Seeing disproportionate win odds is nothing new, however. Call it the “Mine That Bird” effect. When Mine That Bird won the Kentucky Derby in 2009 at odds of 50.60-1, he shocked many with the victory (including this author).

What we saw in the subsequent years were ridiculous odds that were far too low. In 2010, the Kentucky Derby saw only two horses at odds of 30-1 or higher. In 2011, no horse went off at odds higher than 40-1.

There was a bit more realism in the wagering for 2012 when two horses went off at odds of 55-1 or higher, but 2013 was back to no horses under 40-1 on the tote board. Even last year saw no horse go off at odds of 50-1 or higher.

In 2015, we saw a horse go off at nearly 70-1 odds (Frammento went off at 69.50-1).

There are two reasons for this “Mine That Bird” effect. The first is that people want to be on a long shot, any long shot regardless of the odds. If a horse is 30-1, people want to be able to say “I picked the 30-1 winner of the Kentucky Derby” and it does not matter if that horse should have been 50-1.

The other reason is that there has been a parade of long shots winning prior before 2013. I’ll Have Another won at 15-1 in 2012, Animal Kingdom won at 20-1 in 2011, Super Saver won at 8-1 in 2010, and Mine That Bird won at 50-1 in 2009.

Of course, the favorites have won the last 3 years, which may produce more realistic odds in the future.

5. Luck Will Always Be Needed To Win the Kentucky Derby

This sounds intuitive, and it is, but this is worth repeating. Luck is a big part of winning the Kentucky Derby. A bad step here or there and you will have to take your horse out of the race.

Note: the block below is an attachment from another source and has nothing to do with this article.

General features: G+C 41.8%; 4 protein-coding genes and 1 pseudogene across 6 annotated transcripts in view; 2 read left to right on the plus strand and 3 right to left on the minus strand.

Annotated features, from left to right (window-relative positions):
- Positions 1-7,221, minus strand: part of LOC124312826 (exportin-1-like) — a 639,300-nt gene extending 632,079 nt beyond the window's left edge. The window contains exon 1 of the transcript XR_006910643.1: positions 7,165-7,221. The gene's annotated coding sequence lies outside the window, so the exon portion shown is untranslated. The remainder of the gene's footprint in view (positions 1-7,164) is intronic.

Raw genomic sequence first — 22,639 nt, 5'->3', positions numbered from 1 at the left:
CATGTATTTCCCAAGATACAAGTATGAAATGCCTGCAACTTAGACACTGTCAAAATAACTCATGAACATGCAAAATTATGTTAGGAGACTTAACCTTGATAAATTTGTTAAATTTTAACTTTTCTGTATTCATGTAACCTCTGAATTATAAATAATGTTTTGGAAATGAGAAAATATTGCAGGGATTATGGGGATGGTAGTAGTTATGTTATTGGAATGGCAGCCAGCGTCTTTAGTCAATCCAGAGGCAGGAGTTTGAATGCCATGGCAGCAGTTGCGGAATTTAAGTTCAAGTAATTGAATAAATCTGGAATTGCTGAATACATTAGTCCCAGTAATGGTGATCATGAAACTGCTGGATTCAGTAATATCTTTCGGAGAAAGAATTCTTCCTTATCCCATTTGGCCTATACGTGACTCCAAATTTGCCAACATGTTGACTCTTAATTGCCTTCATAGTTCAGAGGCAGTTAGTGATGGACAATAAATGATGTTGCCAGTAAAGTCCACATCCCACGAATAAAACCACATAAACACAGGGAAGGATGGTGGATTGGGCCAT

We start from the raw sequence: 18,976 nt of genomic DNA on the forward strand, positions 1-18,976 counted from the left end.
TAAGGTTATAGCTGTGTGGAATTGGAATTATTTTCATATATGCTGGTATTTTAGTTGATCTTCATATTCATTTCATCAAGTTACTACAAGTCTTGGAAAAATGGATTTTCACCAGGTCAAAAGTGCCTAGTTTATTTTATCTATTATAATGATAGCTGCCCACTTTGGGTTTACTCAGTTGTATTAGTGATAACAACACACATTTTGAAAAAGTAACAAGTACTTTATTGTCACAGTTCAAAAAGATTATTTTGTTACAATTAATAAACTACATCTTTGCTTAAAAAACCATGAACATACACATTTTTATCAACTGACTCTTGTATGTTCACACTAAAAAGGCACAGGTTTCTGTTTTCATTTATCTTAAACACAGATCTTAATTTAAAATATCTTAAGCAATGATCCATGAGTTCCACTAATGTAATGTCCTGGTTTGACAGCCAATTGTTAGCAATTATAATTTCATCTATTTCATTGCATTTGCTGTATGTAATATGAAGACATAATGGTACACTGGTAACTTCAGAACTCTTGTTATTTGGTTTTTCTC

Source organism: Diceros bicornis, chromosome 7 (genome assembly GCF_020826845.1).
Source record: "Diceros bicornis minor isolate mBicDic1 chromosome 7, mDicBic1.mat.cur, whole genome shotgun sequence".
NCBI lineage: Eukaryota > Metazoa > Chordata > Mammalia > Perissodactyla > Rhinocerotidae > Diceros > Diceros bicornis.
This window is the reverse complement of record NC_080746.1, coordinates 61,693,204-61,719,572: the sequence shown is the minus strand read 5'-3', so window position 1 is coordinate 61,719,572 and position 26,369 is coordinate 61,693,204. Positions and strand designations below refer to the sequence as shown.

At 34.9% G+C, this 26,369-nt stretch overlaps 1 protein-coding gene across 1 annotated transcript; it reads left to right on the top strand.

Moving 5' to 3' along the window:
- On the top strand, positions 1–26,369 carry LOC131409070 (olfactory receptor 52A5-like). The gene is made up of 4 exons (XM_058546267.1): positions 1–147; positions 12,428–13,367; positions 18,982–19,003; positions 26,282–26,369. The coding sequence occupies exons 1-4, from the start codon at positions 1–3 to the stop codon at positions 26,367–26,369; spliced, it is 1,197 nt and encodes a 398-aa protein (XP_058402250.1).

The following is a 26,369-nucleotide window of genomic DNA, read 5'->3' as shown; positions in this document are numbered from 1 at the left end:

For example, we saw Stanford, El Kabeir, and International Star all scratch prior to the race. The latter two were due to foot issues while the former was made to point to a different race. Had Stanford stayed in, perhaps the pace would have been quicker and allowed closers a better chance. We will never know.

Another reason why luck is a part of it is in the draw for the race. Todd Pletcher had bad luck when his two best horses drew side-by-side at two (Carpe Diem) and three (Materiality) in the gate. It is widely accepted that drawing to the inside is at a disadvantage due to the amount of horses that come over to the rail from the outside going into the first turn. The draw could have affected the pace of the race as well. Then again, maybe it would not have mattered at all.

No matter how you look at it, luck is and always will be part of the Kentucky Derby equation.

This is what we learned from the 2015 Kentucky Derby, but what questions still linger after the running of the 141st Kentucky Derby? Be sure to check back to find out.

American Pharoah Proves Best In Kentucky Derby 141

Victor Espinoza guides American Pharoah to a one length victory in the 2015 Kentucky Derby (Peter Casey / USA TODAY Sports)
Victor Espinoza guides American Pharoah to a one length victory in the 2015 Kentucky Derby (Peter Casey / USA TODAY Sports)